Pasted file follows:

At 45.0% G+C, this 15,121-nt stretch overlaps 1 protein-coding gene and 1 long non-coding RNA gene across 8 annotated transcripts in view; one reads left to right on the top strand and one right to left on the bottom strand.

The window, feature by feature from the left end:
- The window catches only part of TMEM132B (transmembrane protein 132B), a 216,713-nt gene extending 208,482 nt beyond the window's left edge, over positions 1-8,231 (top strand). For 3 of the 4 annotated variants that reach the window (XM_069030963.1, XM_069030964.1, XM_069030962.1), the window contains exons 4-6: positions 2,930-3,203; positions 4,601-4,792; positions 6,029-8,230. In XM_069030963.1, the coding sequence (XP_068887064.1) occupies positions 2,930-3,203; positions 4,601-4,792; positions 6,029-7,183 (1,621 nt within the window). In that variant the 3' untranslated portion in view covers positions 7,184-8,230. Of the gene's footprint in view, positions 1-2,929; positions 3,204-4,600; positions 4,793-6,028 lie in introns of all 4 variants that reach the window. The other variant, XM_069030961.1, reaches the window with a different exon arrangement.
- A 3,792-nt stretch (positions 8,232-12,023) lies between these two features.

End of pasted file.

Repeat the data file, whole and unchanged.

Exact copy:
At 45.0% G+C, this 15,121-nt stretch overlaps 1 protein-coding gene and 1 long non-coding RNA gene across 8 annotated transcripts in view; one reads left to right on the top strand and one right to left on the bottom strand.

The window, feature by feature from the left end:
- The window catches only part of TMEM132B (transmembrane protein 132B), a 216,713-nt gene extending 208,482 nt beyond the window's left edge, over positions 1-8,231 (top strand). For 3 of the 4 annotated variants that reach the window (XM_069030963.1, XM_069030964.1, XM_069030962.1), the window contains exons 4-6: positions 2,930-3,203; positions 4,601-4,792; positions 6,029-8,230. In XM_069030963.1, the coding sequence (XP_068887064.1) occupies positions 2,930-3,203; positions 4,601-4,792; positions 6,029-7,183 (1,621 nt within the window). In that variant the 3' untranslated portion in view covers positions 7,184-8,230. Of the gene's footprint in view, positions 1-2,929; positions 3,204-4,600; positions 4,793-6,028 lie in introns of all 4 variants that reach the window. The other variant, XM_069030961.1, reaches the window with a different exon arrangement.
- A 3,792-nt stretch (positions 8,232-12,023) lies between these two features.